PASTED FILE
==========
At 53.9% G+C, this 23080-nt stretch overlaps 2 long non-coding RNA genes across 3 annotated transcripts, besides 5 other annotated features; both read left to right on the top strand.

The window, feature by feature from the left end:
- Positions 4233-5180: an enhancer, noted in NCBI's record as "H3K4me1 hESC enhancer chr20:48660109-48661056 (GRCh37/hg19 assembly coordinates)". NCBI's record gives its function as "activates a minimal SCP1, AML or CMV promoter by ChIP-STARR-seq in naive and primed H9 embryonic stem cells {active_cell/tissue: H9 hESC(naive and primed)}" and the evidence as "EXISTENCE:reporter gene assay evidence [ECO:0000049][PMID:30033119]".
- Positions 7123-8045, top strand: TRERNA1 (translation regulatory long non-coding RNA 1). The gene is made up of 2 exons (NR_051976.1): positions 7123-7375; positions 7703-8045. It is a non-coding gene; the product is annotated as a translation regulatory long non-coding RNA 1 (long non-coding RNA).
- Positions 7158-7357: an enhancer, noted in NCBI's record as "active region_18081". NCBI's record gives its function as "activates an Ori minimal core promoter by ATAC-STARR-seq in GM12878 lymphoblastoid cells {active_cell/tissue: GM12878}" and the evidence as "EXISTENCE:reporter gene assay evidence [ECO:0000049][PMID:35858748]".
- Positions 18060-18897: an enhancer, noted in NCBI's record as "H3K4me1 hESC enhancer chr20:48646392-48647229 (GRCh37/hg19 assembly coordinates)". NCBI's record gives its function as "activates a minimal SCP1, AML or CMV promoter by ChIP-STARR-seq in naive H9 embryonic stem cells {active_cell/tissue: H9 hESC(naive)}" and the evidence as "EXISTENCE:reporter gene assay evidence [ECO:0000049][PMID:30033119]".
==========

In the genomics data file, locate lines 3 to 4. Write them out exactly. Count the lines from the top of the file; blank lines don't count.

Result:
- Positions 4233-5180: an enhancer, noted in NCBI's record as "H3K4me1 hESC enhancer chr20:48660109-48661056 (GRCh37/hg19 assembly coordinates)". NCBI's record gives its function as "activates a minimal SCP1, AML or CMV promoter by ChIP-STARR-seq in naive and primed H9 embryonic stem cells {active_cell/tissue: H9 hESC(naive and primed)}" and the evidence as "EXISTENCE:reporter gene assay evidence [ECO:0000049][PMID:30033119]".
- Positions 7123-8045, top strand: TRERNA1 (translation regulatory long non-coding RNA 1). The gene is made up of 2 exons (NR_051976.1): positions 7123-7375; positions 7703-8045. It is a non-coding gene; the product is annotated as a translation regulatory long non-coding RNA 1 (long non-coding RNA).